Bey IV has denied any involvement in the killing. His lawyer, Anne Beles, didn't return a phone call Friday.
Late last year, a confidential informant told investigators from the Alameda County District Attorney's Office that Bey IV bragged in jail that Longmire was a "sympathizer" to the bakery, and Bey IV said he provided women to Longmire for sexual favors.
The informant also claimed that Bey IV said he ordered Bailey killed.
Longmire's attorney, Michael Rains, on Friday said Longmire flatly denies any claims involving women, calling the allegation "patently false, absolutely false."
Rains also said Longmire was not protecting Bey IV. Oakland detectives have no requirement to "catalog their conversations," during an investigation.
Oakland police spokesman Jeffrey Thomason said the Police Internal Affairs Division and the state Justice Department — have been working together to investigate Longmire's work on the Bailey case since last year and would probe the phone calls and statements of the confidential informant.
Acting police Chief Howard Jordan declined to be interviewed. In a written statement, Jordan said the department would investigate "to the best of our ability" the informant's statement but also said news stories about the sex allegation were an "outright unsubstantiated attack on Longmire."
Thomason said Oakland police are no longer investigating the Bailey case, which has been taken over by the Alameda County District Attorney's office. A person recently interviewed in the case said a prosecuting attorney and inspectors running the investigation are "laser focused" on Bey IV's involvement in the killing.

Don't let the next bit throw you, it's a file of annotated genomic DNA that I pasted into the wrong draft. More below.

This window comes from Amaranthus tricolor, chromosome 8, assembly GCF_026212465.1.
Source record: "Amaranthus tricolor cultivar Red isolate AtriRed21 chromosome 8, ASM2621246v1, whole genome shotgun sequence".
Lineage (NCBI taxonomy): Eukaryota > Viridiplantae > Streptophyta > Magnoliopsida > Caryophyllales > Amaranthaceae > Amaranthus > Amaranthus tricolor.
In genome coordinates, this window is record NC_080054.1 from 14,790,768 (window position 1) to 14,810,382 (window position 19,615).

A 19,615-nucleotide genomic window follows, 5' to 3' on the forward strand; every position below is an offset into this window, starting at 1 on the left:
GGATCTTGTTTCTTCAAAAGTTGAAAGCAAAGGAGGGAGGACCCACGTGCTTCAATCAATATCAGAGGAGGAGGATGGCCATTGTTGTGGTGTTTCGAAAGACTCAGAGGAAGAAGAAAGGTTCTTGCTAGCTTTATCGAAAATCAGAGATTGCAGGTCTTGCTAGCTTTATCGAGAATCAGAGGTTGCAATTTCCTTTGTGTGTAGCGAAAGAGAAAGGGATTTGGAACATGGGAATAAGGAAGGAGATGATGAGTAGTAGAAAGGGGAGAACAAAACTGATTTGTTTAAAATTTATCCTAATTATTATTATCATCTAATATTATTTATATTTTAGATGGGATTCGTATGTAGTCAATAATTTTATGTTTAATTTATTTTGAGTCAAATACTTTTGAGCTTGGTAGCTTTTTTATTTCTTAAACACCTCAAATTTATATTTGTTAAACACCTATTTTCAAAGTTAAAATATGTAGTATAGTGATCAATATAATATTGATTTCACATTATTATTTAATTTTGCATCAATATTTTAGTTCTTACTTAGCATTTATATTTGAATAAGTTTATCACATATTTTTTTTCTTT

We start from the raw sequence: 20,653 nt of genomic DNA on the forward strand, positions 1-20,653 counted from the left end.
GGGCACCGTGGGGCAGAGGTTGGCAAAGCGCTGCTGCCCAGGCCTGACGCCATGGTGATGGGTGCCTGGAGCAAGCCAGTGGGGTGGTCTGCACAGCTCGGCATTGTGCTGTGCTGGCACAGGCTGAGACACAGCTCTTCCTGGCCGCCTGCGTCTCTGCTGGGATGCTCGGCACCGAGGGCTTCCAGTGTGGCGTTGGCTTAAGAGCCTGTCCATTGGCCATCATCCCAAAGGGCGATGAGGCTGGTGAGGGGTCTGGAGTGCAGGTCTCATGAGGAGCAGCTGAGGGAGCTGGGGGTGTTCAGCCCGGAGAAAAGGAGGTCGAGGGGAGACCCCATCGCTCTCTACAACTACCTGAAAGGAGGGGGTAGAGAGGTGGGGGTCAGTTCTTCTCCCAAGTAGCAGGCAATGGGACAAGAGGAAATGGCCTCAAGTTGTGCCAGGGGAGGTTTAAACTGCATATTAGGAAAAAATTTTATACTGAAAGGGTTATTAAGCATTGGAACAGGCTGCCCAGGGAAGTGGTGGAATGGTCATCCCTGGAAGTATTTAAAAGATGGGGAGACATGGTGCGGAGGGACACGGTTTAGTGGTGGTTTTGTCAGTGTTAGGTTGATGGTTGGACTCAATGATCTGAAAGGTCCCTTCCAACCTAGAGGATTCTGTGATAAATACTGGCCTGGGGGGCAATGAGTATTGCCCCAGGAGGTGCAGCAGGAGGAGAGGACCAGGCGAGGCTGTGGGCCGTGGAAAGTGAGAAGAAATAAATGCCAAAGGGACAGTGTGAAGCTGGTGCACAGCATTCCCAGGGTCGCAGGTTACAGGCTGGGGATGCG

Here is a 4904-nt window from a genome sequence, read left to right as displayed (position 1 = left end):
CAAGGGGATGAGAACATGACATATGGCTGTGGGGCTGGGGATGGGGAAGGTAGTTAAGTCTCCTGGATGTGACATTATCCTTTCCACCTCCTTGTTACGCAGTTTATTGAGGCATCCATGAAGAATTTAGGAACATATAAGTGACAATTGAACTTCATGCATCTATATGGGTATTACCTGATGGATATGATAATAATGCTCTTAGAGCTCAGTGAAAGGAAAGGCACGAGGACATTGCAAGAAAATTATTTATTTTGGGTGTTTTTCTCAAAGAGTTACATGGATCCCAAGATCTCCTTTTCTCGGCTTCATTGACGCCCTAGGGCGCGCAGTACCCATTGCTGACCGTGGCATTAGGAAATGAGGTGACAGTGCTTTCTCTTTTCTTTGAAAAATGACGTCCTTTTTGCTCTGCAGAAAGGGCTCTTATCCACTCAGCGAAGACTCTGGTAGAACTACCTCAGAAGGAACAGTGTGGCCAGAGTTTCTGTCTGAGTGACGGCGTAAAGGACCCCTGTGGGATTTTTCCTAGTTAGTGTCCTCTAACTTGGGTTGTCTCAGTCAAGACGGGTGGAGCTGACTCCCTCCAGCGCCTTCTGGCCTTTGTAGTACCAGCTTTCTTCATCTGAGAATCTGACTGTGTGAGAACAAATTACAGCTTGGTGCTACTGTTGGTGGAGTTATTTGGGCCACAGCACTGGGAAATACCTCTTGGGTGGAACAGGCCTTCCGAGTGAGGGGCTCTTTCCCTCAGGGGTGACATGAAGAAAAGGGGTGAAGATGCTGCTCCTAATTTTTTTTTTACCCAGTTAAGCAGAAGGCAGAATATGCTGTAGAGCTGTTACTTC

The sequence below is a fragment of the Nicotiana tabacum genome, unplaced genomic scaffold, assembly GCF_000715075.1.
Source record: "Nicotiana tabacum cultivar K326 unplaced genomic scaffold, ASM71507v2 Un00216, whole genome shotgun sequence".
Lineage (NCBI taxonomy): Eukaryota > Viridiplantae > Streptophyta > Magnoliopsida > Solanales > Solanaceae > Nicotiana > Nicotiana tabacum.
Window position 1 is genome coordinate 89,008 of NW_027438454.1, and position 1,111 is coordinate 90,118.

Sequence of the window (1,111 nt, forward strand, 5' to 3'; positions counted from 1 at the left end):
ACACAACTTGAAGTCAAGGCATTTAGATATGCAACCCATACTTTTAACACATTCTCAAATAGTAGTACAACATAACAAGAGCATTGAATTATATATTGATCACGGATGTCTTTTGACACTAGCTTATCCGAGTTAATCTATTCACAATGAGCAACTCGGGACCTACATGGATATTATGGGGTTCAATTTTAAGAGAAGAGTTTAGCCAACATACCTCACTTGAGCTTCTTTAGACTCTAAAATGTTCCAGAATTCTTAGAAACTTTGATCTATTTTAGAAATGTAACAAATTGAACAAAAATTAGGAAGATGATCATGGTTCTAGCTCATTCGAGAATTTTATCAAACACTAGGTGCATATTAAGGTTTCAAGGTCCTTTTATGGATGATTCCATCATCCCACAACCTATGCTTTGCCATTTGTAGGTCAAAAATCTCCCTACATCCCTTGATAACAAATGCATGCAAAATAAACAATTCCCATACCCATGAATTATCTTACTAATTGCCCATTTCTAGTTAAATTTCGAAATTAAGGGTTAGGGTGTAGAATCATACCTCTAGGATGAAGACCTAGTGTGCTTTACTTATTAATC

More than 18 months after Broussard admitted to killing Bailey because he was going to "write bad things about the bakery," he remains the only person charged in the case.
Bey IV "is the one we want," former police Chief Wayne Tucker said in January when he resigned from office, in part because of what he called unspecified "mistakes" in the Bailey investigation.
City Council President Jane Brunner on Friday called the fact that Longmire would talk informally to Bey in jail "very suspicious, and it needs to be very, very carefully investigated."
She called the situation "very serious" and said she was befuddled why Longmire would have such conversations with Bey IV.
Rains, Longmire's attorney, said the detective "talks to everyone" and was under no requirement to document the fact he talked to a suspect in the Bailey case.
"At the Oakland Police Department, there is no systematic way to catalog information or conversations," he said. "There is no requirement for that. (Longmire) doesn't document everything in his file."
The department's procedure manual for felony investigations requires "the inclusion of any additional documents or evidence discovered during the investigation, including the location, date and time the item was discovered."
Independent journalists Mary Fricker and Bob Butler, Oakland Tribune staff writer Kelly Rayburn and Chauncey Bailey Project intern Andrew Palma contributed to this report. Thomas Peele is an investigative reporter for the Bay Area News Group.